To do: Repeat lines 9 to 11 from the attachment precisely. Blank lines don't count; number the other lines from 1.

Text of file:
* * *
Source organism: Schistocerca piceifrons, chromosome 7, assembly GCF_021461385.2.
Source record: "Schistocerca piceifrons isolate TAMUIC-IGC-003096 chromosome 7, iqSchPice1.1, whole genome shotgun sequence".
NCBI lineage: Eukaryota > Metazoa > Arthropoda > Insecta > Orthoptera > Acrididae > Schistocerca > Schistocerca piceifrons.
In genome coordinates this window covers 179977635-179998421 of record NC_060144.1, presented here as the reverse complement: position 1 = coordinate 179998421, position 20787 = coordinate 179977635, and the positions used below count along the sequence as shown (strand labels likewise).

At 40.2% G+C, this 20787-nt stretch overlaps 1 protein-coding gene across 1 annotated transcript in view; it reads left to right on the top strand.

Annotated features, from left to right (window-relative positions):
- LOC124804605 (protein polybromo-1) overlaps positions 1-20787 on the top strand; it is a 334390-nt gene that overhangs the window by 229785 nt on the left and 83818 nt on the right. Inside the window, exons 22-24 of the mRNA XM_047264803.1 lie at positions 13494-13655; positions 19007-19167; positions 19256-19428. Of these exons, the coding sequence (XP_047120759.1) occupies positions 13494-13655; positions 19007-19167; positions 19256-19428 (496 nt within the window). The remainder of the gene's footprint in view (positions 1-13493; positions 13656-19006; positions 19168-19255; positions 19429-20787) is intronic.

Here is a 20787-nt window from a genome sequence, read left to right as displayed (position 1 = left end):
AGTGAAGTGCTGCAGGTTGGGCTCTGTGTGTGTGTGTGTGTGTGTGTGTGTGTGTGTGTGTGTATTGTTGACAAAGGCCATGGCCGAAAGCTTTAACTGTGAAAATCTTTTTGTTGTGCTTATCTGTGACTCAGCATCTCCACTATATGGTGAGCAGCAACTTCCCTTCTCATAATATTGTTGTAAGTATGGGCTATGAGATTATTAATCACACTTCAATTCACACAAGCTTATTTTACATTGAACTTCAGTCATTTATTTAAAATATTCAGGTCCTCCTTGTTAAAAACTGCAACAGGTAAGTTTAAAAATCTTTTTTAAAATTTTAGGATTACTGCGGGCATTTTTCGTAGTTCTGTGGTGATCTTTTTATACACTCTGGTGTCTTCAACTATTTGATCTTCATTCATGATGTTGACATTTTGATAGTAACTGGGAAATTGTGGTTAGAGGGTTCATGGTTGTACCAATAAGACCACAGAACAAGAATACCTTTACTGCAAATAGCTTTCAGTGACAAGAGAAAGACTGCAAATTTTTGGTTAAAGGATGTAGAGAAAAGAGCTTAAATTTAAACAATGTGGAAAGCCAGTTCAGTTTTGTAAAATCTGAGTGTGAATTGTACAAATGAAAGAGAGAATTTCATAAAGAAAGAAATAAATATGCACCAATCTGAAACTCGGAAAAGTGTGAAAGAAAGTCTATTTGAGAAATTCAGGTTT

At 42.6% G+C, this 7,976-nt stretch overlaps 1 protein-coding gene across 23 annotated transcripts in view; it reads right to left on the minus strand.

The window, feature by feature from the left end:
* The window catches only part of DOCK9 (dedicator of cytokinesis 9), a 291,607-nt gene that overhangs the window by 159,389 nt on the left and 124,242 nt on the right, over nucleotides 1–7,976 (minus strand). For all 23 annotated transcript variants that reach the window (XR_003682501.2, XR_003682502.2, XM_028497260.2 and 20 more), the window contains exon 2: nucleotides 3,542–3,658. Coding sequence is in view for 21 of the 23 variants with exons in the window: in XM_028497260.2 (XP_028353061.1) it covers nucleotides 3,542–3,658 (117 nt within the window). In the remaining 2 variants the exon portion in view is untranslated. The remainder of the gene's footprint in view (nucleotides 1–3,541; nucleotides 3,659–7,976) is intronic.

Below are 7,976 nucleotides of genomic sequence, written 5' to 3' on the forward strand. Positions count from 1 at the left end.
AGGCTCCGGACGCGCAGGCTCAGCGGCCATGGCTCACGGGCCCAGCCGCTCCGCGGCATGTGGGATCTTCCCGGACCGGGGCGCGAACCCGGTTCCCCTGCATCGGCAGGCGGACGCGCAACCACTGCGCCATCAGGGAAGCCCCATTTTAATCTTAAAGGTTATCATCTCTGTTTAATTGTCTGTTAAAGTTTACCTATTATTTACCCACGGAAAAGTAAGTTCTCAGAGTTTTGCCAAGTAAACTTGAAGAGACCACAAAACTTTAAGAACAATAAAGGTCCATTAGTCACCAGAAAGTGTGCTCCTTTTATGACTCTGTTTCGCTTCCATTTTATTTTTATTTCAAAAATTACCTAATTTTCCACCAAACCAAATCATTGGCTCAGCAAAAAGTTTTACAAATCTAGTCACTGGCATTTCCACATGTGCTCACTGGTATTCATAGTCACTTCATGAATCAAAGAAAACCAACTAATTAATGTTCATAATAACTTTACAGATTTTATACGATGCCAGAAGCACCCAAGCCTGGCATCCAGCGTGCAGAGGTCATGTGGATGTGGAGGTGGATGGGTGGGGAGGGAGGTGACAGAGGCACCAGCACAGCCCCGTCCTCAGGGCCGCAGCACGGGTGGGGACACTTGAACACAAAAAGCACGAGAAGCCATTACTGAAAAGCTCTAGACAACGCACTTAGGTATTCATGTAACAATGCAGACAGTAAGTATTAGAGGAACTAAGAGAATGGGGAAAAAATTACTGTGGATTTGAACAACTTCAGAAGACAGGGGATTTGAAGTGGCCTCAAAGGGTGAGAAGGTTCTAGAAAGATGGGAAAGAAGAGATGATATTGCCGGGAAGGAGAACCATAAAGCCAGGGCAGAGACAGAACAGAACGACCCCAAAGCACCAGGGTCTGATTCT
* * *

AGTGAAGTGCTGCAGGTTGGGCTCTGTGTGTGTGTGTGTGTGTGTGTGTGTGTGTGTGTGTGTATTGTTGACAAAGGCCATGGCCGAAAGCTTTAACTGTGAAAATCTTTTTGTTGTGCTTATCTGTGACTCAGCATCTCCACTATATGGTGAGCAGCAACTTCCCTTCTCATAATATTGTTGTAAGTATGGGCTATGAGATTATTAATCACACTTCAATTCACACAAGCTTATTTTACATTGAACTTCAGTCATTTATTTAAAATATTCAGGTCCTCCTTGTTAAAAACTGCAACAGGTAAGTTTAAAAATCTTTTTTAAAATTTTAGGATTACTGCGGGCATTTTTCGTAGTTCTGTGGTGATCTTTTTATACACTCTGGTGTCTTCAACTATTTGATCTTCATTCATGATGTTGACATTTTGATAGTAACTGGGAAATTGTGGTTAGAGGGTTCATGGTTGTACCAATAAGACCACAGAACAAGAATACCTTTACTGCAAATAGCTTTCAGTGACAAGAGAAAGACTGCAAATTTTTGGTTAAAGGATGTAGAGAAAAGAGCTTAAATTTAAACAATGTGGAAAGCCAGTTCAGTTTTGTAAAATCTGAGTGTGAATTGTACAAATGAAAGAGAGAATTTCATAAAGAAAGAAATAAATATGCACCAATCTGAAACTCGGAAAAGTGTGAAAGAAAGTCTATTTGAGAAATTCAGGTTT

At 42.6% G+C, this 7,976-nt stretch overlaps 1 protein-coding gene across 23 annotated transcripts in view; it reads right to left on the minus strand.

The window, feature by feature from the left end: